Finding time to exercise as a family can be tough when it means trying to align four separate calendars, work and after-school activities, but for the Kendall family the effort has been more than worthwhile.
Parents Tamara and Michael signed up for an exercise program, run by former Olympian Felicity Lemke, with their children, Emily, 13, and Lana, 10, as part of a push to make sure their girls were on a path towards healthy living.
"The kids have their own things they do. Just trying to find something that you can get in and do with the kids, that was the main aim of it, really. Because the kids go off and do their own exercise but you want to try and do it with them," Mrs Kendall said.
Mr Kendall said it had been positive exercise together and combine Lana's competitiveness with Emily's preference to have fun. "I liked to beat Dad," Lana said.
The Kendalls' positive experience is reflected in the findings of a new Australian research project which found children who exercise as part of a family unit form a unique partnership with their parents and receive emotional support that extends beyond the simple health benefits of physical activity.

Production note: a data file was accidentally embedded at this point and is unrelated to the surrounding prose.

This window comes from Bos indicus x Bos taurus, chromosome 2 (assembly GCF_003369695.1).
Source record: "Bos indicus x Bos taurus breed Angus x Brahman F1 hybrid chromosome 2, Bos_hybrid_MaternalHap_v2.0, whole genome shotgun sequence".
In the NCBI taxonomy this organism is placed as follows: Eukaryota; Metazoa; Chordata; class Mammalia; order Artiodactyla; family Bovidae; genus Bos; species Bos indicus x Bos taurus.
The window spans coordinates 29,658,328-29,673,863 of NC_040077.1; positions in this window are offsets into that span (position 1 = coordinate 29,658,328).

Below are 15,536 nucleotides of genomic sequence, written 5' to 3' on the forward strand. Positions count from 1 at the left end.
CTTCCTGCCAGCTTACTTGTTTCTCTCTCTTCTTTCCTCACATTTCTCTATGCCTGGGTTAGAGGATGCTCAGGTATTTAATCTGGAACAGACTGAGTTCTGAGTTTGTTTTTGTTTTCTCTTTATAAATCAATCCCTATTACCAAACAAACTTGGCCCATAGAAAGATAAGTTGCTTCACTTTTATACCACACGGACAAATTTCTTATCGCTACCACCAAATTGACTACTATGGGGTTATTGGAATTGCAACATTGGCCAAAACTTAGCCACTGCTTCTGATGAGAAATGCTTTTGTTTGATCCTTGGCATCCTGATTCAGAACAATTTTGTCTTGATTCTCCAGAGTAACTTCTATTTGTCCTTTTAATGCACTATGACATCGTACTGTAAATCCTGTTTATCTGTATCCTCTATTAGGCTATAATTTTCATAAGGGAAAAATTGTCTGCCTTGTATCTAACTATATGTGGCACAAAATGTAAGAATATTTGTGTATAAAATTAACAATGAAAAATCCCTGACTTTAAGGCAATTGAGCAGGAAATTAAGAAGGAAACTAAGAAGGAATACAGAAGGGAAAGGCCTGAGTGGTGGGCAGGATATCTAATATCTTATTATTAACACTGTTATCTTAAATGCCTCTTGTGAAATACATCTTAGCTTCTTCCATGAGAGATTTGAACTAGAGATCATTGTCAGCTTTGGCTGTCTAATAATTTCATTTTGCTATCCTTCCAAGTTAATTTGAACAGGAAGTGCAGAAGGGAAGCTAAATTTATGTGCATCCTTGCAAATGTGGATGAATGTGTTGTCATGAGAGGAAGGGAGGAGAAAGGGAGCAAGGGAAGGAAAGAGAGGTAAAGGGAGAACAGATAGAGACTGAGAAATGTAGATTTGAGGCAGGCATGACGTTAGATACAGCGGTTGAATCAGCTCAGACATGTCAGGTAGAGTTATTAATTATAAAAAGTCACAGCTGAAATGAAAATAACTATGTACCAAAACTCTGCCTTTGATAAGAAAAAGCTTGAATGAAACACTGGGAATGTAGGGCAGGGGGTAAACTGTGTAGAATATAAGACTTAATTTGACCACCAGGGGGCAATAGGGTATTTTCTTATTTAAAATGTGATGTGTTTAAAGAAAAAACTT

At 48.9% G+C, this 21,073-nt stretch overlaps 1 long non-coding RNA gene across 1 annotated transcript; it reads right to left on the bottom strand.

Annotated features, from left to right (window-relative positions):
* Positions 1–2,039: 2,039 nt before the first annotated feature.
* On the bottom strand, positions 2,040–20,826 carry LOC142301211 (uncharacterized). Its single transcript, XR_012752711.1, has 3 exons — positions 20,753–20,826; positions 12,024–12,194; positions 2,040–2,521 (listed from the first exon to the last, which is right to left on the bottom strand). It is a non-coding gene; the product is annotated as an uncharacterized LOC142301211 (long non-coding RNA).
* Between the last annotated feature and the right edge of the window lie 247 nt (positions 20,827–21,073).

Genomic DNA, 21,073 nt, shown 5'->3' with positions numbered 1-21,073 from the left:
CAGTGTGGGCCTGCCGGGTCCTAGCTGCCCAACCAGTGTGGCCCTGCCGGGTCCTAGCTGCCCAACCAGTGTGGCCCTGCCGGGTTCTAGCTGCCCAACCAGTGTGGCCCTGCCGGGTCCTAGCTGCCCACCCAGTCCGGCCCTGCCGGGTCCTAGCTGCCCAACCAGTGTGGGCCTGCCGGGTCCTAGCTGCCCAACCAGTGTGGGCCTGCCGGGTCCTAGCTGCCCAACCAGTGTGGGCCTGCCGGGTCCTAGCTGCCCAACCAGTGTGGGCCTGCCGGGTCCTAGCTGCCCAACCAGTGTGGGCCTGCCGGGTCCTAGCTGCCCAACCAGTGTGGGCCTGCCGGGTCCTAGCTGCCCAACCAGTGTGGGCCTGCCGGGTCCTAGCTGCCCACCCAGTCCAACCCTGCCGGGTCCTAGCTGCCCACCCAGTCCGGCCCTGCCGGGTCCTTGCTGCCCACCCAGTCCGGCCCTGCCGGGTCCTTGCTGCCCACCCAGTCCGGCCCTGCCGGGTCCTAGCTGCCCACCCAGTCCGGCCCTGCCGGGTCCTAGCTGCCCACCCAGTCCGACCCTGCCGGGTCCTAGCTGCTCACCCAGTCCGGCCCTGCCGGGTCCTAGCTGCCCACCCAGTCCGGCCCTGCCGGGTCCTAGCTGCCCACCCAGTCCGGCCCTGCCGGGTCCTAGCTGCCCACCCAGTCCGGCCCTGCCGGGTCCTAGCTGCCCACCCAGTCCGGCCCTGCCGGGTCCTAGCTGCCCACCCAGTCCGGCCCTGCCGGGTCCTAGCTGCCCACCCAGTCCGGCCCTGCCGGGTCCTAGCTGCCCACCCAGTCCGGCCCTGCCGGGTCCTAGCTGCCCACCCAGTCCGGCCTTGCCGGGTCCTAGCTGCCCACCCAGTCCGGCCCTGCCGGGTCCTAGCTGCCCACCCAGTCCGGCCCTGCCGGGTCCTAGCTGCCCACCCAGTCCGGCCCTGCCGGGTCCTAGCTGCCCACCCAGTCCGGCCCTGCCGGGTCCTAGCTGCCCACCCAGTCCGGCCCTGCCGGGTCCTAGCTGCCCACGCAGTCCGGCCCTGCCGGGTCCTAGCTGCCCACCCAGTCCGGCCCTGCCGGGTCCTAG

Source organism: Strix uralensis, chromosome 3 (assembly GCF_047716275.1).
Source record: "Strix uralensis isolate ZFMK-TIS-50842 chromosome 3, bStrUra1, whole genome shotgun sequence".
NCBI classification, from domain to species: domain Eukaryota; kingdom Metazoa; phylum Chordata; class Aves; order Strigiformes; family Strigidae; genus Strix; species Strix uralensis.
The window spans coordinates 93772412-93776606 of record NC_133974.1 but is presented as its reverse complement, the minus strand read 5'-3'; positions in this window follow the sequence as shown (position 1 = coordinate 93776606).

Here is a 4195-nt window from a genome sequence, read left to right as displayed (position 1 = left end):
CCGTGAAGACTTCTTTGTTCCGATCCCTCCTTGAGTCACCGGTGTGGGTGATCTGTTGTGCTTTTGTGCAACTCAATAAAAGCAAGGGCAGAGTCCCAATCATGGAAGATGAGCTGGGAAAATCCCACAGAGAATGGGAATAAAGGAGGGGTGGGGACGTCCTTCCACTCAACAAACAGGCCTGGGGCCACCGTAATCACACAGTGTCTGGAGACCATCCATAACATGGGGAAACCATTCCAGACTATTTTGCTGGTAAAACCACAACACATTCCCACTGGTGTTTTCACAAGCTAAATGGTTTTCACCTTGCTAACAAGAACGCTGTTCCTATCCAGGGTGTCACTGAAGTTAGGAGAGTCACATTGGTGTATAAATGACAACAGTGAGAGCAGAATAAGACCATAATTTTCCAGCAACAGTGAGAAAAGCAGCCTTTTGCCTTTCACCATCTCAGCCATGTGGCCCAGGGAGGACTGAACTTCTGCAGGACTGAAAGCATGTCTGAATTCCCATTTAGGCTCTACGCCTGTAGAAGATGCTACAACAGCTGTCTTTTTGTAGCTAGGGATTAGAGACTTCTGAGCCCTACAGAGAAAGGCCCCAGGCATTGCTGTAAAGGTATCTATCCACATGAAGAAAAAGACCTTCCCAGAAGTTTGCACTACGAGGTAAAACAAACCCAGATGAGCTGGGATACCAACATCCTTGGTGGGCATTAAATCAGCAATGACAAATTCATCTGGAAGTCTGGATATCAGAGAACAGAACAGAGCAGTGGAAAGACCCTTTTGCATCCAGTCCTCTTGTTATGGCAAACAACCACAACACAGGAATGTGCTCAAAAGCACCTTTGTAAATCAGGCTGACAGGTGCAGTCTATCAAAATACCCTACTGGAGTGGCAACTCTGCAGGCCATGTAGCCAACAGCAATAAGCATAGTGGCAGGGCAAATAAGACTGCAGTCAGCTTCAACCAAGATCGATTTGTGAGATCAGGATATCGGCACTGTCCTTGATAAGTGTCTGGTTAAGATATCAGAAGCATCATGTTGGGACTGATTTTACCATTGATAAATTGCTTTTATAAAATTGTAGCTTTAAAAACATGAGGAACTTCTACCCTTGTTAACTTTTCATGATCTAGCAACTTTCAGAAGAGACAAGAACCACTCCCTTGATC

Charles Sturt University research fellow Dr Kate Freire said children formed strong emotional bonds to activity done as a family, and got non-verbal messages they were being looked after and loved.
"Doing physical activity together gives children the non-verbal message of, 'I'm being looked after by my parents. I'm being cared for by my parents, because they're doing something healthy with me, so they're showing that they love me'," Dr Freire said.
The research also showed children's experiences with being active with their parents was very different to the experiences shared with peers and siblings.
"Doing physical activity with their parents was a completely different experience to doing it with their friends or their team members, and they were very focused on trying to get practice sessions with their parents in the garden ... because it was considered a very different environment to practise in, and an environment they could actually experiment with their skills," she said.
Dr Freire said it was important for parents to listen to what kind of activity their children enjoyed.
"Often adapting to that cross-generational context can be difficult. Mostly the way a lot of families handled it was to either slow down or speed up [activities], and that works well in some cases, but there's also room for getting creative," she said.
Although social distancing requirements meant the ACT government-supported exercise program was cut short, the Kendalls are still making sure they stay active together.
"Putting the computers down and the phones down, or something like that, it just gives us a break and some time together, it's a bit more important [at the moment]," Mr Kendall said.